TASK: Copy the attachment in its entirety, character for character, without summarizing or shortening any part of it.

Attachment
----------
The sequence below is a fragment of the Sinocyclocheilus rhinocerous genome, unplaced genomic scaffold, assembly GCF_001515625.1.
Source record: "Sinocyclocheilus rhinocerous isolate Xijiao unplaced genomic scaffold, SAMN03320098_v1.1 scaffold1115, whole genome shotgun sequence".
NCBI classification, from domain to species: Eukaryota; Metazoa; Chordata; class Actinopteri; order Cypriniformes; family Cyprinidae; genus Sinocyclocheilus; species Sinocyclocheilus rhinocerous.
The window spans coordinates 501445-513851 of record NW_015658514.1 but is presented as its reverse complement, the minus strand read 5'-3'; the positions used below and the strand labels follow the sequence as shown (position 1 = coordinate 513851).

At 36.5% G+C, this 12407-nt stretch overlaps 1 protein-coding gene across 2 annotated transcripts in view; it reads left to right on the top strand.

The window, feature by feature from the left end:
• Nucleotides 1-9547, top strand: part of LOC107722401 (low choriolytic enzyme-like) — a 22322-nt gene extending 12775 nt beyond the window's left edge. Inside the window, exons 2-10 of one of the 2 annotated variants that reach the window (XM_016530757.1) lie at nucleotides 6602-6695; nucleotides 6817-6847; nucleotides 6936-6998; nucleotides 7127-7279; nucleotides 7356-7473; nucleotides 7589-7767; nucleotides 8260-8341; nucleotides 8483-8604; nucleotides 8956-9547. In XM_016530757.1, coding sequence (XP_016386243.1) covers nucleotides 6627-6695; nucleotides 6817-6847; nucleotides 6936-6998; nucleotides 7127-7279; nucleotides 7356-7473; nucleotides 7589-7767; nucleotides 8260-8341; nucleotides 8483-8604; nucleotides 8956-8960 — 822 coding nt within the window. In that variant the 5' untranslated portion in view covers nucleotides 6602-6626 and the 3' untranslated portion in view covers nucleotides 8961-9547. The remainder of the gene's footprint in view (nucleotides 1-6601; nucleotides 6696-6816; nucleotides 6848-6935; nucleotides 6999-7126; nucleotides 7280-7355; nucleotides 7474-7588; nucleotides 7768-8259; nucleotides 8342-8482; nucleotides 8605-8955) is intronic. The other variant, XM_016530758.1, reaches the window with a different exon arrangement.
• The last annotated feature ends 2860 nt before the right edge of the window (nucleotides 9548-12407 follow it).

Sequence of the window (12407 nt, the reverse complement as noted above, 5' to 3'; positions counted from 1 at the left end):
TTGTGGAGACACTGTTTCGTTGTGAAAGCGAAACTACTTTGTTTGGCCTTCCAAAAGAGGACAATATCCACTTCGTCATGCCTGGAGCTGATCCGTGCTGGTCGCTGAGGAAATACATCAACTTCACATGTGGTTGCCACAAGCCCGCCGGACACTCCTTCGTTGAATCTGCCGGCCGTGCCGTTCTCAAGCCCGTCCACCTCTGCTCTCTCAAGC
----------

The sequence below is a fragment of the Sinocyclocheilus rhinocerous genome, unplaced genomic scaffold, assembly GCF_001515625.1.
Source record: "Sinocyclocheilus rhinocerous isolate Xijiao unplaced genomic scaffold, SAMN03320098_v1.1 scaffold1115, whole genome shotgun sequence".
NCBI classification, from domain to species: Eukaryota; Metazoa; Chordata; class Actinopteri; order Cypriniformes; family Cyprinidae; genus Sinocyclocheilus; species Sinocyclocheilus rhinocerous.
The window spans coordinates 501445-513851 of record NW_015658514.1 but is presented as its reverse complement, the minus strand read 5'-3'; the positions used below and the strand labels follow the sequence as shown (position 1 = coordinate 513851).

At 36.5% G+C, this 12407-nt stretch overlaps 1 protein-coding gene across 2 annotated transcripts in view; it reads left to right on the top strand.

The window, feature by feature from the left end:
• Nucleotides 1-9547, top strand: part of LOC107722401 (low choriolytic enzyme-like) — a 22322-nt gene extending 12775 nt beyond the window's left edge. Inside the window, exons 2-10 of one of the 2 annotated variants that reach the window (XM_016530757.1) lie at nucleotides 6602-6695; nucleotides 6817-6847; nucleotides 6936-6998; nucleotides 7127-7279; nucleotides 7356-7473; nucleotides 7589-7767; nucleotides 8260-8341; nucleotides 8483-8604; nucleotides 8956-9547. In XM_016530757.1, coding sequence (XP_016386243.1) covers nucleotides 6627-6695; nucleotides 6817-6847; nucleotides 6936-6998; nucleotides 7127-7279; nucleotides 7356-7473; nucleotides 7589-7767; nucleotides 8260-8341; nucleotides 8483-8604; nucleotides 8956-8960 — 822 coding nt within the window. In that variant the 5' untranslated portion in view covers nucleotides 6602-6626 and the 3' untranslated portion in view covers nucleotides 8961-9547. The remainder of the gene's footprint in view (nucleotides 1-6601; nucleotides 6696-6816; nucleotides 6848-6935; nucleotides 6999-7126; nucleotides 7280-7355; nucleotides 7474-7588; nucleotides 7768-8259; nucleotides 8342-8482; nucleotides 8605-8955) is intronic. The other variant, XM_016530758.1, reaches the window with a different exon arrangement.
• The last annotated feature ends 2860 nt before the right edge of the window (nucleotides 9548-12407 follow it).

Sequence of the window (12407 nt, the reverse complement as noted above, 5' to 3'; positions counted from 1 at the left end):
TTGTGGAGACACTGTTTCGTTGTGAAAGCGAAACTACTTTGTTTGGCCTTCCAAAAGAGGACAATATCCACTTCGTCATGCCTGGAGCTGATCCGTGCTGGTCGCTGAGGAAATACATCAACTTCACATGTGGTTGCCACAAGCCCGCCGGACACTCCTTCGTTGAATCTGCCGGCCGTGCCGTTCTCAAGCCCGTCCACCTCTGCTCTCTCAAGC